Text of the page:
Last week, after a marathon of debate, Congress passed another Farm Bill. To explain exactly what’s in the mammoth $867 billion package, it might be easier to describe what’s not in it. Between assistance for farmers, offsets for the ongoing agricultural trade war with China, hemp subsidies, and a reauthorization of most of the country’s food assistance programs for low-income people, the Farm Bill is truly a kitchen-sink endeavor. But what’s missing from the legislation is just as important: It doesn’t include tighter work requirements for people who receive food stamps.
That wasn’t for lack of trying. Agriculture Secretary Sonny Perdue kicked off 2018 by signaling that the department was moving toward stricter eligibility for people in the Supplemental Nutrition Assistance Program, which would require more people to work to receive benefits, a position that has been championed by President Donald Trump and conservative stalwarts in Congress. But, as Trump’s own trade war with China disrupted the livelihood of farmers in America, the necessity of passing the bill and its agricultural safety-net programs outweighed the rhetorical importance of SNAP work requirements, leading to a relatively uncontroversial final bill that sailed through both chambers with bipartisan support.
But the White House might get to have it both ways. On Thursday, the Agriculture Department announced that it would be proposing a rule to curtail exactly how many people can receive food stamps without working, a rule similar to one that Republican lawmakers intended to place in the Farm Bill itself. Assuming the rule is implemented after a 60-day comment period, it would net Purdue and Trump much of what they wanted in the way of tighter work requirements for SNAP. And it would do so by executive authority, potentially removing significant numbers of people from the American safety net on the whim of the executive branch alone.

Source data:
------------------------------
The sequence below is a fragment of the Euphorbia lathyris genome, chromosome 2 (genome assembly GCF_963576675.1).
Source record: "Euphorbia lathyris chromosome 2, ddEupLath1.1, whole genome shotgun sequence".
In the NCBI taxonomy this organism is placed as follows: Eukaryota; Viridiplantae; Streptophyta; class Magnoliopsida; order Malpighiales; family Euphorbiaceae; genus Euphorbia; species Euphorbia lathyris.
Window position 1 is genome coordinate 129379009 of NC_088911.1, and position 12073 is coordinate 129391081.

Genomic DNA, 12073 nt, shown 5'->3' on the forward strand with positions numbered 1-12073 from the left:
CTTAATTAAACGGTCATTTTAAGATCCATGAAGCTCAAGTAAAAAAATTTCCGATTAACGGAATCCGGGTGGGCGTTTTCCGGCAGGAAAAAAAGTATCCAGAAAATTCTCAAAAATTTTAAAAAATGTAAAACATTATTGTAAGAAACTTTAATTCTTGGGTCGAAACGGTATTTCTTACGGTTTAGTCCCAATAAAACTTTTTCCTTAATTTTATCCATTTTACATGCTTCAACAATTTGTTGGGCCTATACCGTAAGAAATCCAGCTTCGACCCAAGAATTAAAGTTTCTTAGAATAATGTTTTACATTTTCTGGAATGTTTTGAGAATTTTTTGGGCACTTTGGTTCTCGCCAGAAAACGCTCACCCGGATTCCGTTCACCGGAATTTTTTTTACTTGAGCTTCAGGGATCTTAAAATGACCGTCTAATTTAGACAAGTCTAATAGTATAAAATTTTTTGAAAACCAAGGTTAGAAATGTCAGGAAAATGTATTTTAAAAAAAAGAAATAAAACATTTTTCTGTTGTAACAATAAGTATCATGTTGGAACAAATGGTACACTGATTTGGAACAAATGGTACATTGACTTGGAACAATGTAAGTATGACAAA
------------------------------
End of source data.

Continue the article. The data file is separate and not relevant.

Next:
The rule would work by tightening a waiver that’s present in the SNAP program under existing law. Technically, for able-bodied people ages 18 to 49 with no dependents, the program already does require them to work or engage in job training to continue to receive benefits for more than three months at a time. But, reflecting the realities of structural poverty and the administrative burden for states of that time limit, SNAP allows states to request waivers for some counties and cities under certain conditions. Currently, under one of those waivers, in places where the unemployment rate is 20 percent higher than the national rate, states can effectively remove time limits and the work requirement. Most states over the past decade have used this option liberally, and many people, especially in economically depressed areas, have received food stamps who otherwise wouldn’t be able to. According to the left-leaning Center on Budget and Policy Priorities, somewhere close to 40 percent of Americans live in places where states have SNAP waivers in effect.
For the White House, this situation runs counter to the purpose of the SNAP program. “It’s evident that there are able-bodied adults without dependents who are on the food-stamp program, who we believe it is in their best interests, and their families’ best interests, to move into an independent lifestyle,” Perdue said in January. In the fact sheet announcing the rule fulfilling Perdue’s preference, the USDA announced that “in 2016 there were 3.8 million individual [able-bodied adults without dependents] on the SNAP rolls, with 2.8 million (or almost 74 percent) of them not working.” Citing the strong economy and a low unemployment rate, the fact sheet argues that even under the waiver threshold, where counties with unemployment at least 20 percent higher than the national average qualify, the minimum end of that range is still somewhere near 5 percent unemployment, a mark approaching “full employment.”